Government employees cannot be deprived of promotion "arbitrarily" and without any reasonable ground, the Delhi High Court has ruled.
Holding that employees do not have "vested" right to promotion, a bench of Justices BD Ahmed and VK Jain noted, "It is true that no employee has a vested right to promotion, but respondents (employer) cannot act arbitrarily and without any reasonable excuse defer the meeting of Departmental Promotion Committee (DPC) and, thereby, deprive an employee of his legitimate expectation for being considered for promotion to a post if he is eligible."
Reversing Central Administrative Tribunal's (CAT) decision denying promotion to a ministry of agriculture employee, the HC directed the government to treat Sahadeva Singh as promoted to the post of deputy commissioner (crops) from January 1, 2005.
Singh, an assistant commissioner with the ministry, was to be promoted to the deputy commissioner's post that got vacant in 2004.
In 2007, the tribunal had refused to give relief to Singh on the ground that though an employee had the right to be considered for promotion, it was not his prerogative to demand it.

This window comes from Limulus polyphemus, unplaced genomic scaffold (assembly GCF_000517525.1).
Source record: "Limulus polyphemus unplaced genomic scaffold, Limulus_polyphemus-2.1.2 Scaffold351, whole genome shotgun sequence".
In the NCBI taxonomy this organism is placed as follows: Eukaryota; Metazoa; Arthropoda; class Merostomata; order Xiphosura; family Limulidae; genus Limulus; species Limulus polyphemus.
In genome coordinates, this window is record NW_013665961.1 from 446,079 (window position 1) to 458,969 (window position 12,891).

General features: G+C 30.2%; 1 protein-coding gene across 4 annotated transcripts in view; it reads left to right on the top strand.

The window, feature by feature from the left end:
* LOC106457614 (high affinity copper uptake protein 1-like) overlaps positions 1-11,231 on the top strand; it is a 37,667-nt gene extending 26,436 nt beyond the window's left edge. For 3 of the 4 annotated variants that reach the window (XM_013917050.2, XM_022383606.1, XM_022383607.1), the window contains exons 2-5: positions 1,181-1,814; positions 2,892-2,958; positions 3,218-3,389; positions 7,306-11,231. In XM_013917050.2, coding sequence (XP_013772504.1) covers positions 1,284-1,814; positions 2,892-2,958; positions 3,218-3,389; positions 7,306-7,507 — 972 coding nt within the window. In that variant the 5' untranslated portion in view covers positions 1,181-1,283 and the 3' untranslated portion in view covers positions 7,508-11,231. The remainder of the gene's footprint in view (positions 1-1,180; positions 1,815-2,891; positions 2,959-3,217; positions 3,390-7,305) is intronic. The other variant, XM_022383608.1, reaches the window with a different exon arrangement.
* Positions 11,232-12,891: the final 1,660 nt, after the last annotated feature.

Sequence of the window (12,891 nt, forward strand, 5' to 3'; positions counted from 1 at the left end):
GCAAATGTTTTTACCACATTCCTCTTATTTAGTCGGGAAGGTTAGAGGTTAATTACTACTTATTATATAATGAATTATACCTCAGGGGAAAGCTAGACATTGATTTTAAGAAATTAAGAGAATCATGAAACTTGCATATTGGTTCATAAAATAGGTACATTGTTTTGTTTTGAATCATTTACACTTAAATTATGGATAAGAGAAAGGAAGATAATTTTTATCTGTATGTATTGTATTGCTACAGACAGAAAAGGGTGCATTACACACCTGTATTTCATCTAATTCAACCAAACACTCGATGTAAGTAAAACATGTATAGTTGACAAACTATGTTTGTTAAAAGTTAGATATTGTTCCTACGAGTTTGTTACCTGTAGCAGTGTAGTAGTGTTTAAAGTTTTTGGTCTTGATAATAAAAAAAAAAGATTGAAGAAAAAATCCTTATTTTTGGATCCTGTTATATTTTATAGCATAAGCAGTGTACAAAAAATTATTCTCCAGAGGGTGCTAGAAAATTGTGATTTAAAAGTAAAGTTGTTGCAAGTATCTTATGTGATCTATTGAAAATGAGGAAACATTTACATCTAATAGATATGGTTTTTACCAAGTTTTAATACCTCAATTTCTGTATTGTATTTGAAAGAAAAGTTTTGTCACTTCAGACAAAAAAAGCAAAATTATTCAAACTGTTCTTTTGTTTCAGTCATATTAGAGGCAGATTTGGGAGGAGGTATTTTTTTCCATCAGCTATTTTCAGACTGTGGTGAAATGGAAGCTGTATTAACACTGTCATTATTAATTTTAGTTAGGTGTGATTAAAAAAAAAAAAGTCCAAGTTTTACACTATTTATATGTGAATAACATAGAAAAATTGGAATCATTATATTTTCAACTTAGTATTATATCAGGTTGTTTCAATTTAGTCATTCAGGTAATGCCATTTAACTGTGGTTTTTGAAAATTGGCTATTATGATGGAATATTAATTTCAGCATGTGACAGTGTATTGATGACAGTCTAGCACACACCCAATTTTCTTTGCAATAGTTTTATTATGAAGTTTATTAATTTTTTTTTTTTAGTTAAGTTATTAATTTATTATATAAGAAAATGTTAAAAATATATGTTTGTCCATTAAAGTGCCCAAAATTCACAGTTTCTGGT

In his appeal before the high court, Singh stated that as no person working in the feeder cadre was eligible for deputy commissioner's post, the vacancies created in 2004 were carried forward to 2005.
Singh further claimed that he was eligible for promotion as he had completed five years of service as assistant commissioner on June 28, 2004.
Setting aside the CAT's judgement, the high court said, "The writ petition is allowed, directing the respondents to treat the petitioner promoted as deputy commissioner (crops) with effect from January 1, 2005, against one of the two vacancies which had arisen in the year 2004 and were carried forward to 2005."
The court also held that Singh would have got promoted in January 2005, if the Departmental Promotion Committee had held a meeting in 2004.